Global Temperatures Are On A Steep Rise

In 2005 America’s top scientists at The National Academy of Sciences presented this graph to Congress. It displays the steady increase in average global temperatures, especially since 1980. When this temperature data is correlated with the rise of carbon dioxide, a tight correlation emerges. As CO2 levels rise, so do average temperatures, and so do many forms of climate disruption.

In the years since this report was presented, CO2 levels and average global temperatures have continued to rise.

The biggest surprise contained in this data is that the increasing levels of temperature and greenhouse gases are taking place at a rate that is substantially faster than what scientists originally predicted.

One of the implications of this rise is that people born roughly after 1960 and successive years will witness the great extremes and traumas of climate that scientists have predicted and that are already being experienced in the Arctic and tropical regions of the planet… and very soon everywhere.

This graph represents 800,000 years of CO2 and temperature history. Notice that over 8,000 centuries, the level of carbon dioxide never exceeded 300 parts per million – until now. Today, because CO2 measures over 400 parts per million and is still climbing, what do you think this tells us about what will follow?

Study this chart in detail. The blue line tracks the rise and fall of CO2. The red line plots the rise and fall of average global temperatures. What is most significant is the tight correlation between the rise of carbon dioxide and the consequent rise in average global temperatures. As CO2 levels go up, temperature follows and goes up. What we see then is an in-step march between CO2 and average global temperature. This is what science predicts will happen and this is exactly what is being observed in higher average global temperatures.

The lesson here is that if we want a stable climate into the future, we should act now and do everything possible to slow the rise of CO2 into the atmosphere. If we fail to heed this warning, we will leave a legacy of sea rise, stronger storms, increased heat, polar ice melt, and great turmoil for many generations to come.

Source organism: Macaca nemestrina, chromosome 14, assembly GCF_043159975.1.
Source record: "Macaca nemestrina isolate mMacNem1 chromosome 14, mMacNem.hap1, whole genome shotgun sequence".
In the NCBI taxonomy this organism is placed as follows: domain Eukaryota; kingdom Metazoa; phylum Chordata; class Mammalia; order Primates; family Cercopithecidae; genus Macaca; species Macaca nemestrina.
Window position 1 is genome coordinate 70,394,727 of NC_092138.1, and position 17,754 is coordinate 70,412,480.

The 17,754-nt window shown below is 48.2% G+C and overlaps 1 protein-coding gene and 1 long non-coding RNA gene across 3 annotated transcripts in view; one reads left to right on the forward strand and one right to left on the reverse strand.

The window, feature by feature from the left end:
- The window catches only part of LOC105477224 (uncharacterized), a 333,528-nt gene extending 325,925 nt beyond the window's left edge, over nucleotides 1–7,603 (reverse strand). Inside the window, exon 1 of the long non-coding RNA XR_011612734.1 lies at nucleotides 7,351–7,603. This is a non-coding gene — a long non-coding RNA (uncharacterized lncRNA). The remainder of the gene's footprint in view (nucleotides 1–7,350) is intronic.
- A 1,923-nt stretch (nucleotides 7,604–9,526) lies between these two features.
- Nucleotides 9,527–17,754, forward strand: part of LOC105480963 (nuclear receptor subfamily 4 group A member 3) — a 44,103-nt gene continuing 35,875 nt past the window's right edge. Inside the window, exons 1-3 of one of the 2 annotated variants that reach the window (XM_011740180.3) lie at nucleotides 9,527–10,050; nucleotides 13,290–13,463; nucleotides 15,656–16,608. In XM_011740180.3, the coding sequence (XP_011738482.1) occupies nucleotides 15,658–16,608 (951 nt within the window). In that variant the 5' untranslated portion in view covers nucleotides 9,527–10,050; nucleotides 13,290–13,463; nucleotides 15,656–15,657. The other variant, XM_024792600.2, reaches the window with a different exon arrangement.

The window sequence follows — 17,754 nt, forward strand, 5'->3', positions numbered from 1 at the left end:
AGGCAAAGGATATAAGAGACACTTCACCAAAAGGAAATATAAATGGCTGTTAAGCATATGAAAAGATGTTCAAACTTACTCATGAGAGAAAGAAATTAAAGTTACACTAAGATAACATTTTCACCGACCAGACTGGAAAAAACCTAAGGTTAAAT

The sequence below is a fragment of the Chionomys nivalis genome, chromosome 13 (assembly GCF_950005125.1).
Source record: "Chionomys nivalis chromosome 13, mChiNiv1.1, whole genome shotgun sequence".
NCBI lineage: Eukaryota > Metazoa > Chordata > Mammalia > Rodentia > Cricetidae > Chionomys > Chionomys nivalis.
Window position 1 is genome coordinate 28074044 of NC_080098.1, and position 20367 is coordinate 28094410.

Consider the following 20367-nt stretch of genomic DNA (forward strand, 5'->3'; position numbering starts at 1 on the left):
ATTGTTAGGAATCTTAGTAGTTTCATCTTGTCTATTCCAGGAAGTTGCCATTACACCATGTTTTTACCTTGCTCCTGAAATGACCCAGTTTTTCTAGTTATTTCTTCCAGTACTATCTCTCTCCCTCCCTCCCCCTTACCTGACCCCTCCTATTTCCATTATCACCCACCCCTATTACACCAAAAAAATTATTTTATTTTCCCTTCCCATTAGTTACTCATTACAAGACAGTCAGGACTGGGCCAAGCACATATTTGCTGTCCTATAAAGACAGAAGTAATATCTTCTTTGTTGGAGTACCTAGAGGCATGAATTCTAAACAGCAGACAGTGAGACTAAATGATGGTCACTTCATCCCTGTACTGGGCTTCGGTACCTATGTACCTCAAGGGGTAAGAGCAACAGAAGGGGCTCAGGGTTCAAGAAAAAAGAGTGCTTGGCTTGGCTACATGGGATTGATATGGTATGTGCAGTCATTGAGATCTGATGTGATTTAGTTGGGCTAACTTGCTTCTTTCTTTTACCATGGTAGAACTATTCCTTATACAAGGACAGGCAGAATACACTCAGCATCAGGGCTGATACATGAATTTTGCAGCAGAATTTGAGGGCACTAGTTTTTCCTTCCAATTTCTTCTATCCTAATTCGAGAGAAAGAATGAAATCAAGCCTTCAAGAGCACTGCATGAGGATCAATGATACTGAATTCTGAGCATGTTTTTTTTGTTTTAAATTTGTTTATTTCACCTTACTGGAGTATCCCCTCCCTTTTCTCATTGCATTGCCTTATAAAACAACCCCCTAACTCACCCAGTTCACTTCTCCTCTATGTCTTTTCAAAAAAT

Earth’s 2016 surface temperatures were the warmest since modern record keeping began in 1880, according to NASA and NOAA.

The consequences of higher CO2 levels are warmer temperatures. A chain of consequences now follows. Polar ice caps are melting, causing rising sea levels. This displaces people in coastal areas and low-lying islands. Higher temperatures cause more moisture in the atmosphere which results in more intense rainfall, including torrential downpours and record-breaking floods. Higher temperatures dry out forests causing an increase in cataclysmic forest fires. As oceans absorb more warmth, this causes more powerful hurricanes and storms. About one-third of the carbon dioxide mixes into the ocean where it causes carbonic acid.

The world’s oceans are now 30% more acidic than fifty years ago. This in combination with warmer oceans causes coral reefs to bleach and die. This creates a wave of extinctions to sweep across the bottom of the ocean food chain. As land temperatures break all time heat records, so do the world’s oceans.

The chart above describes the rapid and steady decline of ice mass and cover on Greenland over the fifteen-year period from 2002 to 2017.

“We are seeing what scientists have predicted for years,” said Professor of Thermal Sciences John Abraham (via email). “The temperatures in the Arctic are off the chart. This matters for the rest of us because this is the time of year when the Arctic ice should be growing. But it isn’t growing like it should. So, this summer, there will be less ice and more open waters that will lead to even more warming.”

In light of the lack of aggressive action to address climate change, John Abraham warns that “We’ve started a feedback loop that we cannot stop.”

And indeed, Arctic sea ice levels shrank to record lows during most of 2018, according to Japan’s National Institute for Polar Research.

“What is particularly frightening is that this is happening in a La Niňa year, when if anything, the Earth should be cooler than normal,” Abraham added. “If this isn’t a clarion call to take action, I don’t know what is.”

The increase of carbon dioxide in the atmosphere is changing the chemical composition of seawater, especially in colder basins like the North Pacific where carbon dioxide dissolves more readily. This change in ocean chemistry is threatening the health of many marine species, and posing risks to those who depend on oceans for their livelihood. In the Pacific Northwest, the farmed oyster industry has already lost shellfish worth $110 million, causing the loss of over 3,200 jobs. Sixteen other US coastal regions are also impacted.

Across the U.S., coastal communities earn over $1 billion from shellfish. Now 16 out of 23 of these regions are facing “rapid acidification.” Large areas of the oceans along the U.S. West Coast, the Bering Sea and the Arctic Ocean will become difficult for calcifying animals within the next 50 years. A recent study found that even New England lobster and Alaskan red king crab may soon be affected by the rapid acidification of seawater. This has huge implications for lucrative U.S. seafood exports and regional economies.

Coral reefs will be hit hard. They provide key ecosystem services to countless marine species. If they decline because of accelerating acidification, the result will be less productive oceans. Dead and dying coral reefs are already causing increased economic hardship for coastal populations.